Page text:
Yesterday I ran my second 5K race. I’ve been running for two years but this is only the third race I’ve entered.
My first 5K was in 2010, only a few months after I had started running. I did pretty well, with a time of 29:30, but I didn’t run the whole way. I remember the excitement of the race quite well, and I also remember over-hydrating myself so much that by the time the gun went off all I could think of was finding a bathroom (which I did immediately after finishing).
I was not prepared for that first race. I could have been, but just finishing was my goal. I thought that no matter what the outcome was, I could always improve on the next race.
Last year, I ran my first (and so far only) 10K race. I thoroughly prepared for this race, and although my results were good, I was still over the time I actually wanted to finish in (end time: 1 hour, 6 minutes. I wanted to be under an hour). When I ran across that finish line, I was overwhelmed with joy. I felt strong and exhausted, and even though my time wasn’t what I wanted I knew I had accomplished something great for myself.
So yesterday, with two years of running experience, I set out to repeat the same 5K race I had run before. Oddly, the weather was almost the same as it was for the 10K, with a temperature in the 60s and a light rain. Cooler weather is great because it’s easier to run; the rain sucks because it makes the road slick, but I’ll take it over running in the heat any day.
The race was only about a mile from where we live, so we walked there (my wife joined me for the race). We got there about 30 minutes before the start and found some of our friends that were also running. What I always hate is the 10 minutes before the race start, where you’re waiting for gun to go off and get going; it’s such a tense and anxious time.
Once the race started, I immediately started working my way around the crowd. I always move to the left and just run until I find the spot in the race where I’m with people at my regular pace. I found them in the first quarter mile and stuck with them as other passed me or started walking. One thing I was unsure of was encouraging other runners; I wanted to say “great job!” or “keep going!” a few times to people I saw walking (especially towards the end of the race), but I was worried I might sound like a jerk, so I kept quiet.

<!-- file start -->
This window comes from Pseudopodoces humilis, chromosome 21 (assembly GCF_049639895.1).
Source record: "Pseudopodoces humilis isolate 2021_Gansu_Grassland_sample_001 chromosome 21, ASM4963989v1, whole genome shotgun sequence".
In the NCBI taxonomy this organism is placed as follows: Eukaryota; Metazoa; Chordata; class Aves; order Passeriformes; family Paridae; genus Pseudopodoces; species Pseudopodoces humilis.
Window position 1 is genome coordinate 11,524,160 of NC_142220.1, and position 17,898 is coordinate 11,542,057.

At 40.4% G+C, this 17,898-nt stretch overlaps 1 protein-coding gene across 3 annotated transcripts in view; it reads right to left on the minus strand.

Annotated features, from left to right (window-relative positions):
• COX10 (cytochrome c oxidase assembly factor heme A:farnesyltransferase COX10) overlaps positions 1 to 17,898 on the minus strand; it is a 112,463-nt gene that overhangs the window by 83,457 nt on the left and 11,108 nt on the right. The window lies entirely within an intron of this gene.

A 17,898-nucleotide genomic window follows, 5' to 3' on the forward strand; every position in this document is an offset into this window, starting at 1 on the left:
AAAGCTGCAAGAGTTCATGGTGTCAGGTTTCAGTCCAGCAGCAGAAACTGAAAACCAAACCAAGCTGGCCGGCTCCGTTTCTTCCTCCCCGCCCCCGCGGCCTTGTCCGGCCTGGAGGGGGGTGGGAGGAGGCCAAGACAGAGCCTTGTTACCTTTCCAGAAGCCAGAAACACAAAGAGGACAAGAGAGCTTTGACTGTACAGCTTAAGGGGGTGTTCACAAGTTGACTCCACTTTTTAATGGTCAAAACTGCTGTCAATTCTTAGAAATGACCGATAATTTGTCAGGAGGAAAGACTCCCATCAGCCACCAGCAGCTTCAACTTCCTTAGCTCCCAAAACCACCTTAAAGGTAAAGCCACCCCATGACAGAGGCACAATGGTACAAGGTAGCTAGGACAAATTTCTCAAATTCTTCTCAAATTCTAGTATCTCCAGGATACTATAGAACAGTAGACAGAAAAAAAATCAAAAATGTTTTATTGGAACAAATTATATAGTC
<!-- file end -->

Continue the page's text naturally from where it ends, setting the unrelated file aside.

This was also my first race without music of any kind. This was really great, because I could focus on my running and breathing, and it was a much more pleasant race because I wasn’t worried or distracted by what was on my MP3 player.
Even though I normally run negative splits on my normal runs (slower in the beginning, faster second half) I went out too fast on this race and ended up not having the energy I needed to be faster in the second half of the race. My legs were strained, my stomach was growling for something more than the single banana I had eaten earlier.
But no matter how I was feeling, I ran strong. I kept seeing people who had blazed past me earlier in the race stopping to walk. I saw people 10 years younger than me stopping to walk, even at the end of the race.
As I ran into the last quarter mile, I could hear the crowd that was waiting just over the small bridge (and the only hill in the race, if you could call it that), and it really gave me the inspiration to start running harder and faster and shave off a few seconds of my time.
I didn’t know my time until I saw the printout of the results posted by the finish line. My goal had initially been 25 minutes or under, then I had settled on 26 or under. Even though I didn’t make those goals, I still had a decent run. If I raced more, I know I could do better and get used to the race environment.
I know where I need to improve. I’m still trying to eat better, and cross-train better. There’s always the next race for improvement, right?
Do you run a lot of races? Do you want to start running?